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"Boston Legal" Produces Diatribe Against NCLB

| 8 Comments

First "Family Guy," then "Boston Legal" takes a shot at NCLB.

A tipster reports from his iPhone that Tuesday's episode entitled "No Brains Left Behind" portrayed NCLB in a negative light. In it, a girl is expelled for shredding tests and is charged under state law for tampering with the exams. In the courtroom, she goes into a diatribe against NCLB and testing. (Note: I haven't seen the episode. "Boston Legal" isn't one of the shows available on ABC's Web site. All I found was this plot summary, which alludes to the girls expulsion but doesn't mention NCLB.)

It's not the first time "Boston Legal" has lashed out against the law. In a January 2006 show, Michael J. Fox's character says: “We treat our teachers like crap…. And the government in their ‘No Child Left Behind’ law has created a monster.” That's according to a timeline about NCLB events posted by the Arizona Education Association.

Back in 2003, my former colleague Michelle Galley interviewed a communications expert about how the Bush administration was branding the phrase "No Child Left Behind."

"What's brilliant is that no one can argue with" not wanting to leave a child behind, said Jessica Schwartz Hahn, then the executive vice president of Widmeyer Communications.

Today, though, the meaning of the phrase has turned into something else. Judging from the portrayal on prime time this week, Americans think of testing and unfair expulsion when they hear the phrase "No Child Left Behind."

I ask: Does that make it, as Rep. George Miller, D-Calif., said "the most tainted brand in America?"

My tipster asks: Will the Hollywood writers strike be good for NCLB?

UPDATE: Eduflack also writes up the "Boston Legal" episode. He describes the girl in the NCLB plot line as "a high-achieving high school student stealing her school's standardized tests to spotlight the inadequacies of high-stakes testing." He also offers a correction: The girl was not charged with a crime; she went to court to overturn her expulsion.

As for NCLB's status as a brand, here's what Eduflack says: "The only positive out of all this, I suppose, is that NCLB is known well enough as a brand that it can stand as a story line on a top prime-time television program, without needing explanation or set-up. As silly as blaming NCLB for our high school woes may be, those TV producers assume that their viewers know NCLB, know the issues around AYP and high-stakes testing, and will buy into the concerns over teaching to the test and preparing students for the challenges of the future. Maybe the NCLB brand name is better recognized than Eduflack has assumed"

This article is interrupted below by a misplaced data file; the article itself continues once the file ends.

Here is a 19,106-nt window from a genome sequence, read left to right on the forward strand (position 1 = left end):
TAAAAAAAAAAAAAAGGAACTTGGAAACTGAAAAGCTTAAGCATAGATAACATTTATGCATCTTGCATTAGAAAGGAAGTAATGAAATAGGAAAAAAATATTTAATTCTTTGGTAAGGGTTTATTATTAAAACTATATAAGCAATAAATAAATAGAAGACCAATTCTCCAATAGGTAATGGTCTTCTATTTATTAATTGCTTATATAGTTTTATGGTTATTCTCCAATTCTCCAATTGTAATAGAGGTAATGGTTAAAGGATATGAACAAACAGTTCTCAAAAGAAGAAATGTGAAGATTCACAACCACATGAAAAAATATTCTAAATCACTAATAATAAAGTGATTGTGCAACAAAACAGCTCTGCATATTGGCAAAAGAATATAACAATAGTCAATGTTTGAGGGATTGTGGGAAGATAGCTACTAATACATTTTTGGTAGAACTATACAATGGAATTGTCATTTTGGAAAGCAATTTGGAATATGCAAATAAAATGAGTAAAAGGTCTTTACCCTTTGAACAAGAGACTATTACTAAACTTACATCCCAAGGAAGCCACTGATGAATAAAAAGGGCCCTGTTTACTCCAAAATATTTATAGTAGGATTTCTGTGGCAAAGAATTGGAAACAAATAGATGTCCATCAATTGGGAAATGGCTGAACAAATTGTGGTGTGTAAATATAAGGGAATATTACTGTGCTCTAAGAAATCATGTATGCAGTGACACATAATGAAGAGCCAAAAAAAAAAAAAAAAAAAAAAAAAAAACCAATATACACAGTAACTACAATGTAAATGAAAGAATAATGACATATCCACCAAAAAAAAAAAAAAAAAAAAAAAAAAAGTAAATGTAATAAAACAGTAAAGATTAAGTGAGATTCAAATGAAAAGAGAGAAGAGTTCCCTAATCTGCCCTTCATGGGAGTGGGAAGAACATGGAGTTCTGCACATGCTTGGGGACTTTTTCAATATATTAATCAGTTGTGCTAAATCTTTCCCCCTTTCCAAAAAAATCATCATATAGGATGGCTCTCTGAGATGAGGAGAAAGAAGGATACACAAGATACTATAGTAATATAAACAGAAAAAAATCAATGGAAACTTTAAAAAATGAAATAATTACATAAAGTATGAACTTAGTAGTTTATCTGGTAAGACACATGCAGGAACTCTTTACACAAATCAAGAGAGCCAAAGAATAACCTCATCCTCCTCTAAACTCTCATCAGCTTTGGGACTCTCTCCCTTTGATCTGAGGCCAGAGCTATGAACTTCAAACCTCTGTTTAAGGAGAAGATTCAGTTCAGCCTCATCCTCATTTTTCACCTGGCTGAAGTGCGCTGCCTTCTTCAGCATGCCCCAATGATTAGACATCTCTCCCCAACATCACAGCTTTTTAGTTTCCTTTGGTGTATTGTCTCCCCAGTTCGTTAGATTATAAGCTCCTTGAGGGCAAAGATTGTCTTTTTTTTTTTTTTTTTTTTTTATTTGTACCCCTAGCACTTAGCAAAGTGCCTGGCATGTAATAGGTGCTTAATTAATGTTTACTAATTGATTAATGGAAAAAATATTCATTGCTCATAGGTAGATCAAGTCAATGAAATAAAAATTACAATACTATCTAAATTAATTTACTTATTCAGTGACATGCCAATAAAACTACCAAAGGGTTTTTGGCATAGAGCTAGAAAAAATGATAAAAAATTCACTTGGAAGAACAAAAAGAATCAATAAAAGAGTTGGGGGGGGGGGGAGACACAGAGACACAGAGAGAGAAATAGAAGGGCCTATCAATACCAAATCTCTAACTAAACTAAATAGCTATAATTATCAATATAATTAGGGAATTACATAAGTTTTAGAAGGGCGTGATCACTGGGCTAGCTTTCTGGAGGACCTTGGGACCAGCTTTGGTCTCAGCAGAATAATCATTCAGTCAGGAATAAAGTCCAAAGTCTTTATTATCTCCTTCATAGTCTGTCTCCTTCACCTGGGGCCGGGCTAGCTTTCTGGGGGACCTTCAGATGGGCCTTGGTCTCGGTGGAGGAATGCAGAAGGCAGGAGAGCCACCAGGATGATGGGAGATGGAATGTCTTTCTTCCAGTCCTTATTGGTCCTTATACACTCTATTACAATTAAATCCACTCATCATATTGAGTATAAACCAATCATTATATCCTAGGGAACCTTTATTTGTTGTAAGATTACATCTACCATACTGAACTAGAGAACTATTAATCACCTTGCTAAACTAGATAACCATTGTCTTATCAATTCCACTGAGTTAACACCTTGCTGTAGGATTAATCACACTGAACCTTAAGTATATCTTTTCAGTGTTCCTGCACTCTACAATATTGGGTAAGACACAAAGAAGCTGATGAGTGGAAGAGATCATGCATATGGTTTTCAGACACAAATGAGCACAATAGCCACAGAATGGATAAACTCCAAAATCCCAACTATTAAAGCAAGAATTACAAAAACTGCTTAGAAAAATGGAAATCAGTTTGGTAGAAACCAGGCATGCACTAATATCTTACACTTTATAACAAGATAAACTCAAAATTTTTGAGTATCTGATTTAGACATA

8 Comments

Well. The television moguls appear

to believe everyone is well versed

in the terms of the NCLB Act,

but I will just state that one

"doth protest too much"

seems to apply.

I did see the episode, and I

thought it very interesting that

the sit-coms are taking such

cheap potshots at our education laws while

they continue to

create television

shows that do much more damage than

the NCLB Act ever could.

Just my opinion. Thanks

The tainting of the NCLB brand--to use that language--is unfortunate for two reasons. One, it follows the sound byte summary of education policy with a sound byte rejection of that policy without the understanding and meaningful dialogue on the part of the public, or even the teaching profession, that might lead to improvement. Two, I would suggest that it is part and parcel of the tainting of the American brand. The ease with which we take "I'm from the government and I'm here to help," to be the punchline of a joke. When a democracy arrives at a point of rejecting its own government, I believe it stands at peril.

Which has done more harm, lousy TV and the commercialism it promotes or NCLB?

Not even NCLB has tainted American democracy as much as the media. Once, TV was supposed to bring utopian results. Its no surprise that NCLB and TV have joined the ranks of depersonalized visions that have failed to transform humanity.